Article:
Furthermore, they saw the transformation of the apostles. “The rulers, elders and scribes were astonished at the assurance shown by Peter and John, considering they were uneducated laymen.” From weak, uneducated and fearful men, they became self-assured and confident before the Sanhedrin, a group of educated men. They were no longer timid or lacking self-confidence. They spoke with conviction and without fear of anyone. That is why their rejection of the message of the apostles went against reason. It was not because the resurrection of our Lord was incredulous, but because they had too much to lose. They could not give in to the apostles’ claim for fear of being stripped of their powers and security. It was pure obstinacy, pride and selfishness.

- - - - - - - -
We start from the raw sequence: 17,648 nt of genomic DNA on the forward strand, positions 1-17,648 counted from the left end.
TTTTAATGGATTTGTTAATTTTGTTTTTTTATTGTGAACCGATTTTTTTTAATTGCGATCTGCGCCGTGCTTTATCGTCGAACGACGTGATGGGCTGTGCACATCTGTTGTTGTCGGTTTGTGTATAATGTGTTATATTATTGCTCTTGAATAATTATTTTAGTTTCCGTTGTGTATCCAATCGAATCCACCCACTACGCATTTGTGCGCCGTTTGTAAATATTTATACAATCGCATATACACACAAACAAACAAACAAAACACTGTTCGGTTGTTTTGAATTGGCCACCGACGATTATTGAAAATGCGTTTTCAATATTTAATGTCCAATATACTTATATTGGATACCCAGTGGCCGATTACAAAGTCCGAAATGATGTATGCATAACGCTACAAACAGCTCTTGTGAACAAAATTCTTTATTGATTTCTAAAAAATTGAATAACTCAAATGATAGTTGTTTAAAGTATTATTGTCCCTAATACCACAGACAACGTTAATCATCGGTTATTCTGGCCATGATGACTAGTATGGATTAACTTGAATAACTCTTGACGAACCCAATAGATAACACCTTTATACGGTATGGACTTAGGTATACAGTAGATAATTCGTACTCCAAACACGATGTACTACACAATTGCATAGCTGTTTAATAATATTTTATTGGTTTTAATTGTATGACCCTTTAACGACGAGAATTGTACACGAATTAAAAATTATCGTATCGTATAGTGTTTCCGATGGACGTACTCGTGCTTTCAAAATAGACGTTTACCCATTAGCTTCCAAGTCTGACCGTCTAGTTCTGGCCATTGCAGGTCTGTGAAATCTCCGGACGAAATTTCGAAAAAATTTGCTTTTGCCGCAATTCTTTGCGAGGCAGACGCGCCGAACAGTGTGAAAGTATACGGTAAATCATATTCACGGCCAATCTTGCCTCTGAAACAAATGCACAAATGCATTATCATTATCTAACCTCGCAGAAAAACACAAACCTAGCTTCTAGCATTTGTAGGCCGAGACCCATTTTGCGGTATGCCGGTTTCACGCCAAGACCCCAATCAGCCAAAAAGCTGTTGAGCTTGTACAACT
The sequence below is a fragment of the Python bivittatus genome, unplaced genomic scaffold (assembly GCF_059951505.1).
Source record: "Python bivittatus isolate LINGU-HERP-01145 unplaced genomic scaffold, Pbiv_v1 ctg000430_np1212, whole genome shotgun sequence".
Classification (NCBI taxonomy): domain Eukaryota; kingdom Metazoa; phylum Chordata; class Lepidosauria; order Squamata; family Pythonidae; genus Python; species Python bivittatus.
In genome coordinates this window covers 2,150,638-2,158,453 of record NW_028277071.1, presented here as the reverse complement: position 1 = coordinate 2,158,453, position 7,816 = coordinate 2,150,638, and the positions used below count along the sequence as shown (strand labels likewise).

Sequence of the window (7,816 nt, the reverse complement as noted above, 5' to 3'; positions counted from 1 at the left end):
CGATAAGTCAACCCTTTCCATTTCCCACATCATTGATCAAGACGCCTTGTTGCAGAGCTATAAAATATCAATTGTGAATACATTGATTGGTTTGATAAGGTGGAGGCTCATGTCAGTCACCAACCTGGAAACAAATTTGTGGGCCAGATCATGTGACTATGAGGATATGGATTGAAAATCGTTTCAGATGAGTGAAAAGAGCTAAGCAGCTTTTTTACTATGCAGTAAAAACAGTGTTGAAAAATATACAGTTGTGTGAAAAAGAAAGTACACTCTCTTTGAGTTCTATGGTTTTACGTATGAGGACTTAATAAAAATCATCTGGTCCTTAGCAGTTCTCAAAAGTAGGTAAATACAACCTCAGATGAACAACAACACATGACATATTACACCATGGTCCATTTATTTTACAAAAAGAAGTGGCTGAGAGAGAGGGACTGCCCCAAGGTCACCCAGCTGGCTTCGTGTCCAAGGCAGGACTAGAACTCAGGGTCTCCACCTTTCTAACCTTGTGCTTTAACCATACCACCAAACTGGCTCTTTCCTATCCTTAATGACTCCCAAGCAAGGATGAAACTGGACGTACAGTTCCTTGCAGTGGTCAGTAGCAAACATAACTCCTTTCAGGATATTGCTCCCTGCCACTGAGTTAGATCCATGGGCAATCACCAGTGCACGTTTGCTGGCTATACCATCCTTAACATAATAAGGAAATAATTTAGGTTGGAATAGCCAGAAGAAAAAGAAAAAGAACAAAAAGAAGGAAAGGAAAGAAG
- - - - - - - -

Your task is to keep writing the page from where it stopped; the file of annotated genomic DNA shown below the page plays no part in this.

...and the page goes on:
Indeed, they were in a dilemma. “The Sanhedrin had a private discussion. ‘What are we going to do with these men?’ they asked. ‘It is obvious to everybody in Jerusalem that a miracle has been worked through them in public, and we cannot deny it. But to stop the whole thing spreading any further among the people, let us caution them never to speak to anyone in this name again.” Three times they warned the disciples not to speak about Jesus. “So they called them in and gave them a warning on no account to make statements or to teach in the name of Jesus. The court repeated the warnings and then released them; they could not think of any way to punish them, since all the people were giving glory to God for what had happened.” Instead of recognizing the truth, they silenced the truth. This is what the world is seeking to do today.